By lowering the “travel rule” threshold to $250, the government could access more of our financial data.
by Andrea O’Sullivan
It is remarkable just how unremarkable America’s massive financial surveillance system has become to most people. Americans were rightly outraged when Edward Snowden revealed the government’s widespread spying campaigns on online communications. Yet every day, our financial transactions are subject to similar scrutiny. The programs aren’t even secret: you can read up about them on official government websites. But for some reason, we accept this surveillance as a fact of life. We shouldn’t.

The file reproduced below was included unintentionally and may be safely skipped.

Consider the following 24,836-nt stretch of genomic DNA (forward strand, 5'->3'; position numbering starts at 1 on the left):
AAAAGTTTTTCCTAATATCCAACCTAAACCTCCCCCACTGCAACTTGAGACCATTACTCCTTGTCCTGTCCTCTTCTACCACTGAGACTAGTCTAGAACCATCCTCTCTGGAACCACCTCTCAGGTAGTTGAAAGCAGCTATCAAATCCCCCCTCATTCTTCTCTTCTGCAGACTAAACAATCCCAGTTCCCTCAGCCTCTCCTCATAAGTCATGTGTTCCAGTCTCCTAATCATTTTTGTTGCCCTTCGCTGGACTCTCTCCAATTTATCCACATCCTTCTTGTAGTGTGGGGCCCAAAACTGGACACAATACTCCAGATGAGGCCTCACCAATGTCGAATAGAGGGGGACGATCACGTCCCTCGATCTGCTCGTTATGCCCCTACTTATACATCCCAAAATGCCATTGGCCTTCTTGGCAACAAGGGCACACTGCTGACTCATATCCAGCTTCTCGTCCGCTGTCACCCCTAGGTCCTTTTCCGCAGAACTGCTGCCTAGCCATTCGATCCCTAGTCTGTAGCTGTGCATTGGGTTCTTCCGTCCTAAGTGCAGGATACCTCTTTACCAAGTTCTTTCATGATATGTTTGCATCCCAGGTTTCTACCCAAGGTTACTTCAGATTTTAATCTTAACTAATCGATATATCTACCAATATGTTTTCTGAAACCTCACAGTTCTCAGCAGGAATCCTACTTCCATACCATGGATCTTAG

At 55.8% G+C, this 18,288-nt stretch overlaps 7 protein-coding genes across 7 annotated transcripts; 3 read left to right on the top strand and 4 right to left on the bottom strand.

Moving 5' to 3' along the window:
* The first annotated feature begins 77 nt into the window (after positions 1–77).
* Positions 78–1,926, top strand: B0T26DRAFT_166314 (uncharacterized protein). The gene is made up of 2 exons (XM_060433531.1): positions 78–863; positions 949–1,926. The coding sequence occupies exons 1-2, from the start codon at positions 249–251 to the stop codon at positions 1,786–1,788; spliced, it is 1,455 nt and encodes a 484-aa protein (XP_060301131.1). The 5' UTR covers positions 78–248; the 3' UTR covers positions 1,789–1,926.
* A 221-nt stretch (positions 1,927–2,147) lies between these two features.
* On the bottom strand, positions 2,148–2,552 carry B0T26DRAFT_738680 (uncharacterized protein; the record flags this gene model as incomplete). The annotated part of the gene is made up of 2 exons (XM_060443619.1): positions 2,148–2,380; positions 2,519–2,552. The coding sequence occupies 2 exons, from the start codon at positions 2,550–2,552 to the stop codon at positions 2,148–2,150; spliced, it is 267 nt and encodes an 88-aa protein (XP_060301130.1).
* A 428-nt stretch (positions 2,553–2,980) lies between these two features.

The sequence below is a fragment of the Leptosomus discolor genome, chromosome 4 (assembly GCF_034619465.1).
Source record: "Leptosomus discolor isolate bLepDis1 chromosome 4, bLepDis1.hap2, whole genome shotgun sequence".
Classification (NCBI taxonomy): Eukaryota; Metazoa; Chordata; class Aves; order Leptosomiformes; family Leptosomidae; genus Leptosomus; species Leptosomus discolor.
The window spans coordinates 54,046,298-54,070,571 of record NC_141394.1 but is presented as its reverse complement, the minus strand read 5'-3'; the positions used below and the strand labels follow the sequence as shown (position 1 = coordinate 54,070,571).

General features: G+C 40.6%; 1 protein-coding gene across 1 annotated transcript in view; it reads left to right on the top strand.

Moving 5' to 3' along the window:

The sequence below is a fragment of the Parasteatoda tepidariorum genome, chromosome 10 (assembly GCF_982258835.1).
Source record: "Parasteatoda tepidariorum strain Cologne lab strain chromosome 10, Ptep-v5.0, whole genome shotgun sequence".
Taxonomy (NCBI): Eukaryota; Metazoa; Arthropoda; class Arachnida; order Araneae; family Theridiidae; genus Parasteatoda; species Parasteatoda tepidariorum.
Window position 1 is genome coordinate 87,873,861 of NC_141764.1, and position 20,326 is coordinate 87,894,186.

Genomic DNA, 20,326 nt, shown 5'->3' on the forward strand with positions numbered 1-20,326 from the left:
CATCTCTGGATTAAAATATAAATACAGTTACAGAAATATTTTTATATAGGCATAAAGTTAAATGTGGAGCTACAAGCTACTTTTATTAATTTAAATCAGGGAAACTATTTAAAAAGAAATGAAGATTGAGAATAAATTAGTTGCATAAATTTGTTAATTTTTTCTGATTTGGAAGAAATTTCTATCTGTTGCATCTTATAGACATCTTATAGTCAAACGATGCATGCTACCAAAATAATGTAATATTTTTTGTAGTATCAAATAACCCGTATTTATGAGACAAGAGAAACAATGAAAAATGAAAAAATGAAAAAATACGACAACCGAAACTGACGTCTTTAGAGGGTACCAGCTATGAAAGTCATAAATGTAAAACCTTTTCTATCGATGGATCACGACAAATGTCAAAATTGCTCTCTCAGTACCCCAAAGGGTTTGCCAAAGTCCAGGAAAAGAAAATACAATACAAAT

If you give an agent a surveillance program, he will try to expand it. This is the case with the many legally questionable financial reporting requirements sprung forth from the Bank Secrecy Act of 1970 (BSA), which is kind of like the PATRIOT Act for money.